Can you refuse to hire someone for filing an FMLA lawsuit against a prior employer?

Oh, that collective sigh of relief of not receiving a daily email update yesterday from The Employer Handbook. (Yes, you can sign up to receive daily email alerts to my blog).

Folks, I’m sorry. Monday, I was a deadbeat; I didn’t pay my MailChimp bill. So, if you rely upon email to receive my daily blog posts, you missed out Monday on what was probably the post of the year definitely the post of the day.

But, today, I’m all paid up and back in MailChimp’s good graces. They even sent me a my own personal mailchimp. I named him Buddy.

Now where did I put my pills?

Ok, moving on…

Well, actually, before I move on. To those folks who get my blog posts emailed to them, are you liking the new 8:00 AM EDT delivery time? Would you prefer that I go back to later in the morning? Let me know here.

And now back to the show.

By the way, I picture at least a handful of you with fingers crossed hoping that the answer is yes because you a friend of yours has been losing sleep over a recent hiring decision.

Anyway, in this recent case, that’s precisely what the plaintiff claimed happened to her.

Under the Family and Medical Leave Act, an employer cannot interfere with, deny, or retaliate against an employee who exercises his or her rights under the Act. Indeed, the Act’s regulations are clear that an employer cannot discriminate on this basis against a job applicant.  So, when the plaintiff alleged that she was told that she would not be hired because of an FMLA lawsuit against a prior employer, there was no way that the defendant would get summary judgment on that issue:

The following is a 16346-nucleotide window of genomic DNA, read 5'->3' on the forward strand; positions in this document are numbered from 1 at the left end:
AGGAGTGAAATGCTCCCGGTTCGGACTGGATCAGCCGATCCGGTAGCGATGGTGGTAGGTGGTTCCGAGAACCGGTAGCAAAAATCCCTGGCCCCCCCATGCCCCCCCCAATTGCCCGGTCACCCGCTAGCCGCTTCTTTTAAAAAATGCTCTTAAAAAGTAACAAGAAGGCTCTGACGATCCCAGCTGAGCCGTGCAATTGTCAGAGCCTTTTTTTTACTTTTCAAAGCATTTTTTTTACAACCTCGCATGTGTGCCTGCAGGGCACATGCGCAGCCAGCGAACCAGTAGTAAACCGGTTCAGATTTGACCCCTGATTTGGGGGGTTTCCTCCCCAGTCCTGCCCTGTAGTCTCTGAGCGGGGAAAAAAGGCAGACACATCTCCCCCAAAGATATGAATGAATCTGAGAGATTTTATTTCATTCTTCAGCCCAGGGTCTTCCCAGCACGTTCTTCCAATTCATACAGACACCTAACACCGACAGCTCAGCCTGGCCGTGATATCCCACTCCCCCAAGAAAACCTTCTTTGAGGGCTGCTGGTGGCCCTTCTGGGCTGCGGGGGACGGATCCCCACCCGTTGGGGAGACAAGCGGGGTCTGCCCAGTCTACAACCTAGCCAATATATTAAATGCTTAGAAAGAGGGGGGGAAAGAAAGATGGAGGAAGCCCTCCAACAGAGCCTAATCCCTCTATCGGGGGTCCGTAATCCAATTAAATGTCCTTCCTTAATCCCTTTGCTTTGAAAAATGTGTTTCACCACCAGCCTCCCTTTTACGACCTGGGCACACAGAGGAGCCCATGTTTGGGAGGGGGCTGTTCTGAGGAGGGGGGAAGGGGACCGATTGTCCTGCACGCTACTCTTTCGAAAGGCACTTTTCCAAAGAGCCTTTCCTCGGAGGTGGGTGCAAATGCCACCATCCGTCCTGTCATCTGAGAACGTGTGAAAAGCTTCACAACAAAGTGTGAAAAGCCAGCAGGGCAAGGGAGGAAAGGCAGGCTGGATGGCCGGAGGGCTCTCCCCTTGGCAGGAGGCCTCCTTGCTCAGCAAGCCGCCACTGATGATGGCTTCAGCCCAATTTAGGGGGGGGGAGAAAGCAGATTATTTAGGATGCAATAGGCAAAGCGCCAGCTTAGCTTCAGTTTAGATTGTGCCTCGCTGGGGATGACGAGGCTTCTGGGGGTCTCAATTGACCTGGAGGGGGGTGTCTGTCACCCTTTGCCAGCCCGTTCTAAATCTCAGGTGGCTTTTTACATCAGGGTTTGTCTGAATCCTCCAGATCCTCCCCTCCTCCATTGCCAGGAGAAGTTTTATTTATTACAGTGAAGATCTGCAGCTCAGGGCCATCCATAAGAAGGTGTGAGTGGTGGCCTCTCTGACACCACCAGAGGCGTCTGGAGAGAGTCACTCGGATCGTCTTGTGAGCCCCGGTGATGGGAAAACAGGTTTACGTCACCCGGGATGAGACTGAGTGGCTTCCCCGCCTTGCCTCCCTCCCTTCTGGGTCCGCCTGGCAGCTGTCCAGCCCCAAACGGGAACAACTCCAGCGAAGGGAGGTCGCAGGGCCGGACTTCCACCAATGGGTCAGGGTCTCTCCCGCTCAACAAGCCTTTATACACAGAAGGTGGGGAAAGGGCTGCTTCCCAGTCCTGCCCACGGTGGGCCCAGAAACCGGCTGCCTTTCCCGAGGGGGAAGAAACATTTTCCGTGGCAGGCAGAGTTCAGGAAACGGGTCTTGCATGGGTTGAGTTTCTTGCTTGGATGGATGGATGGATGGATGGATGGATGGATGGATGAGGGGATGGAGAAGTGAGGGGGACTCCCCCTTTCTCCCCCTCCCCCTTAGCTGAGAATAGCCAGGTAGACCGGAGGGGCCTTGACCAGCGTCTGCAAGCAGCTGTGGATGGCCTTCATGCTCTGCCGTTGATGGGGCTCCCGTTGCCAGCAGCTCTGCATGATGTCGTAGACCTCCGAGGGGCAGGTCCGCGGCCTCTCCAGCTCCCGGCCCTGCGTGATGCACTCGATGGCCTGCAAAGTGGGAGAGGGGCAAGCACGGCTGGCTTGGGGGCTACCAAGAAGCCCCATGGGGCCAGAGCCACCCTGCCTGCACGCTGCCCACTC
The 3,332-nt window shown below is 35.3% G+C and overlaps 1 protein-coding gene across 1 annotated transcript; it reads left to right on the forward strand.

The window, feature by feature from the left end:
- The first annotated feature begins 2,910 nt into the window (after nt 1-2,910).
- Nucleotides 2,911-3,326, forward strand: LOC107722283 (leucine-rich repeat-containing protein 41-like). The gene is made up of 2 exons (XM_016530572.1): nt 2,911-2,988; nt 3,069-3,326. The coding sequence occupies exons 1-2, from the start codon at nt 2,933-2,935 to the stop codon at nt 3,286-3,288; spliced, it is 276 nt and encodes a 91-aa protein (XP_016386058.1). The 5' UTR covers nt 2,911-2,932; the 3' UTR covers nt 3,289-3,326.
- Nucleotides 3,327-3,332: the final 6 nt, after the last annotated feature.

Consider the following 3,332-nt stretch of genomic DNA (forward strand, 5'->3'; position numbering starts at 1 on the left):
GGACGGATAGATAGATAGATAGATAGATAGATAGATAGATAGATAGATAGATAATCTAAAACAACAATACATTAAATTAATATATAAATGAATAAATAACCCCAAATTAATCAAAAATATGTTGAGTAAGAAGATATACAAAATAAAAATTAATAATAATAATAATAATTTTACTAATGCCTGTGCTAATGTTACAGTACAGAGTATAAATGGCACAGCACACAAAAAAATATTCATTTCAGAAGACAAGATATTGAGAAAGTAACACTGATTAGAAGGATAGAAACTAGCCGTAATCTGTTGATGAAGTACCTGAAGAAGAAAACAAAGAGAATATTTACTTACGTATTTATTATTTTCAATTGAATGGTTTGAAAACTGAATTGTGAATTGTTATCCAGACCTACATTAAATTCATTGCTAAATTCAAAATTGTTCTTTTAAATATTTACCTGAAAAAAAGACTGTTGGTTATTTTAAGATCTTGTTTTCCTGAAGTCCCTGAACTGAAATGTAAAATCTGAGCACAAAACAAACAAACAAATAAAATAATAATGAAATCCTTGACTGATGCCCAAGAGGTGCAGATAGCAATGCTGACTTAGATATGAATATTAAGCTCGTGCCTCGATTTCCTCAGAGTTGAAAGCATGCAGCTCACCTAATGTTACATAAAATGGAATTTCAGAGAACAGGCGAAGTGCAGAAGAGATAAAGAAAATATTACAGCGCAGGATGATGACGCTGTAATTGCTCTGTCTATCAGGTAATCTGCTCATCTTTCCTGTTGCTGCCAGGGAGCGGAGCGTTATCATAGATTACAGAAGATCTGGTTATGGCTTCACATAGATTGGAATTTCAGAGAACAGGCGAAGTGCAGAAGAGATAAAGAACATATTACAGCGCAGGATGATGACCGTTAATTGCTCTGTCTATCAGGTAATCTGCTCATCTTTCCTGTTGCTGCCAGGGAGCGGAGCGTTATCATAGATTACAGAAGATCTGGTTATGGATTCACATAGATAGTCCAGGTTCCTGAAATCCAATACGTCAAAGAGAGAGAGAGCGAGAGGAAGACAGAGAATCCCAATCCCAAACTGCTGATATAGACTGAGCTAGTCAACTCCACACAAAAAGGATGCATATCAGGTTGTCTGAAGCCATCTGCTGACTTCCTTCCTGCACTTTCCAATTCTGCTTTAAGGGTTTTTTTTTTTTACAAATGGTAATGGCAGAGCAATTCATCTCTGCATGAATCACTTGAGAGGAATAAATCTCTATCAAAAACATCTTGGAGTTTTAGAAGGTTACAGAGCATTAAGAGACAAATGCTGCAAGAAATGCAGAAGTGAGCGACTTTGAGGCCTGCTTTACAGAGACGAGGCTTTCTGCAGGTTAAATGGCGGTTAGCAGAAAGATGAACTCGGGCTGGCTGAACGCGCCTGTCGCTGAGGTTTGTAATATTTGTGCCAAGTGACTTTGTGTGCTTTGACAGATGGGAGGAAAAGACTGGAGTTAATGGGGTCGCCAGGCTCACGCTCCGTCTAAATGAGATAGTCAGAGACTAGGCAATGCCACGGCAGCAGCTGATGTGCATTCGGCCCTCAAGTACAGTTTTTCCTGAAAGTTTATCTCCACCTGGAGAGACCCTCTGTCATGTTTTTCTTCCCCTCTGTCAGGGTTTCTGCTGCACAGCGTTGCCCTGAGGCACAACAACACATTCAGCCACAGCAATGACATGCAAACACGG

Martin phrased her claim in terms of discrimination and retaliation, which require a showing of intentional discrimination or retaliatory intent. Martin has demonstrated the existence of a material issue of fact from which intentional FMLA discrimination or retaliation reasonably could be inferred because in her own deposition testimony, Martin stated that Dunlap told her the FMLA lawsuit was the reason she was not hired. If believed, this is direct evidence of discrimination based on the exercise of FMLA rights. Therefore, summary judgment will be denied on the FMLA claim.

Takeaways for employers.

  1. Don’t be a deadbeat like me. Pay your bills on time.
  2. Subscribe to receive email updates from the blog.
  3. In addition to never letting an employee’s protected class motivate a hiring decision, don’t ask about prior FMLA lawsuits during the interview process. And don’t make any hiring decisions on that basis either.
  4. Or ignore #3, call me, and, refer back to #1.

“Doing What’s Right – Not Just What’s Legal”
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